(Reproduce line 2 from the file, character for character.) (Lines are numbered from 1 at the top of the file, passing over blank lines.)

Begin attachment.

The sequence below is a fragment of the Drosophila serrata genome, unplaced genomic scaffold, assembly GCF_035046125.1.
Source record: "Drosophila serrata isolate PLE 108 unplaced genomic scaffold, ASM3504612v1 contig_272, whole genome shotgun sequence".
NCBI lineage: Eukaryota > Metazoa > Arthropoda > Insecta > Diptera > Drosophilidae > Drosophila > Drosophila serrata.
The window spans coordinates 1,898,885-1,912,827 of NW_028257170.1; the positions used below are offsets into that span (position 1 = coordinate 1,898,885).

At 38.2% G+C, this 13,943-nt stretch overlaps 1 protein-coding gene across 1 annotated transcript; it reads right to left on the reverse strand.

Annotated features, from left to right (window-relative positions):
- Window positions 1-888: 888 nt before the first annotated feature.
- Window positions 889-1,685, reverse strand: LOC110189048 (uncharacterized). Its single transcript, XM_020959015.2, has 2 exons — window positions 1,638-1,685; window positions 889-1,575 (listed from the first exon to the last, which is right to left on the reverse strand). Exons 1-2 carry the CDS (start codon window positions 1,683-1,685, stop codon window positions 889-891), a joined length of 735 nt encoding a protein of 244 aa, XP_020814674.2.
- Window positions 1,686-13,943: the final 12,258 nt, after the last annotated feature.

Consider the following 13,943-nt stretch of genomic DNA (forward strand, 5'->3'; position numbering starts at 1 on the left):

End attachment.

Source record: "Drosophila serrata isolate PLE 108 unplaced genomic scaffold, ASM3504612v1 contig_272, whole genome shotgun sequence".